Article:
Families aim to help stop drug mule rings

  • Nation
  • Wednesday, 10 Jul 2019

Doing their part: Several families of drug mules arrested in Hong Kong are working with Wotherspoon to help Malaysian authorities put an end to the syndicates’ operations.

PETALING JAYA: The families of Malaysian drug mules arrested in Hong Kong are urging authorities to provide more support for them, as it could help put an end to the syndicates’ operations.

The Star’s R.AGE investigative team revealed that drug syndicates were recruiting young desperate Malaysians as mules by offering them free holidays or high-paying courier jobs, and then asking them to carry items with concealed drugs.

Most of the imprisoned mules have information which they believe could be helpful to authorities, but find it difficult to share it with the relevant agencies without official help.

Tinesh*, whose sister was arrested in Hong Kong for having drugs concealed in a bag, is helping to lead an effort with a few families to gather evidence against the drug syndicates.

“There are 27 Malaysians in Hong Kong (in the past year) held for drug trafficking, so I asked the Consulate officer, what are you doing about this? He said no, he has to wait for a ‘letter’ from Malaysia,” claimed Tinesh.

Tinesh said he and the families would now meet officials at Wisma Putra to see how the government could help.

“I’m doing all this as a Malaysian. I want to bring this up to the government to open their eyes to look out for the poor people, the innocent people. Please help them. Please do something.

“I hope the evidence will help authorities punish the main players in the syndicates, so that innocent people would not get involved,” he added.

Many of the mules claim they have not even been visited by Malaysian Consulate officers in Hong Kong.

“We received a call from an officer at the Consulate telling us that our daughter was arrested and he promised to arrange for our visit with her in prison, but there was nothing planned when we arrived in Hong Kong,” said Ann*, whose daughter Shirley was arrested over a year ago on drug-trafficking charges when she was 16.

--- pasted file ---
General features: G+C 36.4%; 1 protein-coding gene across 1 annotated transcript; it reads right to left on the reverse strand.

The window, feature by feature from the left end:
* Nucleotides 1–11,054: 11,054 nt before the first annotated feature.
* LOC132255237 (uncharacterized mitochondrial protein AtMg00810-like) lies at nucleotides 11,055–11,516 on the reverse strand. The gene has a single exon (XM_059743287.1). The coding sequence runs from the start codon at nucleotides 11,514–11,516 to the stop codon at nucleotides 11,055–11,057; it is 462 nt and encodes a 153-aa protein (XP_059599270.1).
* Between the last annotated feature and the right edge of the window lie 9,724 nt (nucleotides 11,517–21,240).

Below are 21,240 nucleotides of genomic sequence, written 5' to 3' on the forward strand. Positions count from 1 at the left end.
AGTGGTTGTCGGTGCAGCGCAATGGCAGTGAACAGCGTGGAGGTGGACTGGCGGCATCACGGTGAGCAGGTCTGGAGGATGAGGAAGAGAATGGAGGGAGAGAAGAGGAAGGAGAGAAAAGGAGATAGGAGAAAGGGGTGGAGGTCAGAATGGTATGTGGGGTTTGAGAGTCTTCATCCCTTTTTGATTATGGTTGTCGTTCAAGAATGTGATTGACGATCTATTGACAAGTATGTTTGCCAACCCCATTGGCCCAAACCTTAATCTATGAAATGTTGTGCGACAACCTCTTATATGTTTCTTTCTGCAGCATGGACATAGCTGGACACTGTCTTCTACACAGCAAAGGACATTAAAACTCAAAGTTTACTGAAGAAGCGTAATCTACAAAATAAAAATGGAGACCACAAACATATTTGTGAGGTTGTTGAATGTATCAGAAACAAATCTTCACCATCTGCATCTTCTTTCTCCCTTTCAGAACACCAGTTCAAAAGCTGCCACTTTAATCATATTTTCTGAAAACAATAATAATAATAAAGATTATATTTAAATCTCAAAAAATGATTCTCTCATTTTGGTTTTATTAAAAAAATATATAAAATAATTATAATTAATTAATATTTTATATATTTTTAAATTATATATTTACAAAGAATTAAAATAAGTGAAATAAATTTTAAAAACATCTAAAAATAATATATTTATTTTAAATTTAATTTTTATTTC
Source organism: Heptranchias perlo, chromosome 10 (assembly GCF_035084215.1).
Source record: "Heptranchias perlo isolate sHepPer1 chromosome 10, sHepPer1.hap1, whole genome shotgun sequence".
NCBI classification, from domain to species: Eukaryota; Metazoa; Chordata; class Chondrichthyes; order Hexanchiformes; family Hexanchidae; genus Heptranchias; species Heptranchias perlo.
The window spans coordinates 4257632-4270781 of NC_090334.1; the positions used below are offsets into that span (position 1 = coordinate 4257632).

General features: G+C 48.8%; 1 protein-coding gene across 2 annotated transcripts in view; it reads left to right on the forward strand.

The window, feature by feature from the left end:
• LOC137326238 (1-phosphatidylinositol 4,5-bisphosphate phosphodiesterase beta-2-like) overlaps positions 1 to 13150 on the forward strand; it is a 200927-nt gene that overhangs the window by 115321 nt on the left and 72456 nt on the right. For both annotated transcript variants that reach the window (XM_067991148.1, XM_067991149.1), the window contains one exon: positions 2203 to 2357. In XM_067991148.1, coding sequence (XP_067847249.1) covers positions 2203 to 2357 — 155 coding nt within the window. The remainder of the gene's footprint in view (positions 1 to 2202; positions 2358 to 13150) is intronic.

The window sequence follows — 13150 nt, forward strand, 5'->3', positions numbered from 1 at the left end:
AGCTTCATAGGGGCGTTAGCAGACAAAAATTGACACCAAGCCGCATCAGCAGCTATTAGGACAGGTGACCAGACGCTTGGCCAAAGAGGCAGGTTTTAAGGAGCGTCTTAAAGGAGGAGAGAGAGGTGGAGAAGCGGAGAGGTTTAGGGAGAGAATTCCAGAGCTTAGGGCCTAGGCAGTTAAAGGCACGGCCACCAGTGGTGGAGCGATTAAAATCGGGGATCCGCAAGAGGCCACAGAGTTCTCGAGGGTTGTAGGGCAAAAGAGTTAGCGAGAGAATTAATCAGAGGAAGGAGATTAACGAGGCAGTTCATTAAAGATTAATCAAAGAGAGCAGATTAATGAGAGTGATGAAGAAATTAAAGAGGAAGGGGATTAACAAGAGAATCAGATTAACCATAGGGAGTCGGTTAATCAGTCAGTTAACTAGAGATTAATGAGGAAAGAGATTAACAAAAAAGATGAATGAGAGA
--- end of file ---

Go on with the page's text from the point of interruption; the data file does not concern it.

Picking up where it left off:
Ann said her trip to visit her daughter in prison was her first flight overseas, and having arrived in Hong Kong to find no one there to meet her as promised, she had to spend several thousand ringgit making last-minute arrangements.

“It was (Rahang assemblyman) Mary Josephine Prittam Singh who later helped us find a lawyer, connected us to the police and booked our flights to Hong Kong. The Consulate has not visited my daughter in prison at all,” she said.

The Ministry of Foreign Affairs in Putrajaya did not respond to requests for an interview, but an officer offered to arrange a meeting with the families to see how it could help.

Consul-General of Malaysia in Hong Kong and Macao Yap Wei Sin said the Consulate had specific roles and could not provide legal advice or counsel.

“When the Consulate learns of a Malaysian citizen’s arrest, an official will visit the individual as soon as possible. During the consular’s visit, we will gather information about the case and advise the detainee of his or her right to a lawyer,” said Yap.

He explained that the Consulate is working on fulfilling the consular visits by year-end to all 11 prisons in Hong Kong that currently house Malaysian detainees.

“If the families or detainee wish to pass on information beneficial to law enforcement issues, they should communicate this to their lawyer. Through the proper communication channels, the information may be passed on by Hong Kong police to Malaysian police,” Yap added.

Many mules and their families have expressed gratitude to Father John Wotherspoon, a prison chaplain in Hong Kong who has been helping them and working hard to stop the syndicates from recruiting more mules.

Wotherspoon’s work helped Malaysian narcotics officers arrest a syndicate leader in Malaysia earlier this year.

Sally, a single mother whose son was arrested over a year ago, said Wotherspoon had given her son daily supplies such as shampoo and bath soap.

“It was very hard to get information and I didn’t know where to go or what to do. But now that the police know everything, we will let them do their jobs,” she said.

* Names have been changed to protect those involved. To watch R.AGE’s investigative documentary into the Malaysian drug trade, go to rage.my/drugtrade.

WATCH: Investigating the drug mule syndicates of Malaysia

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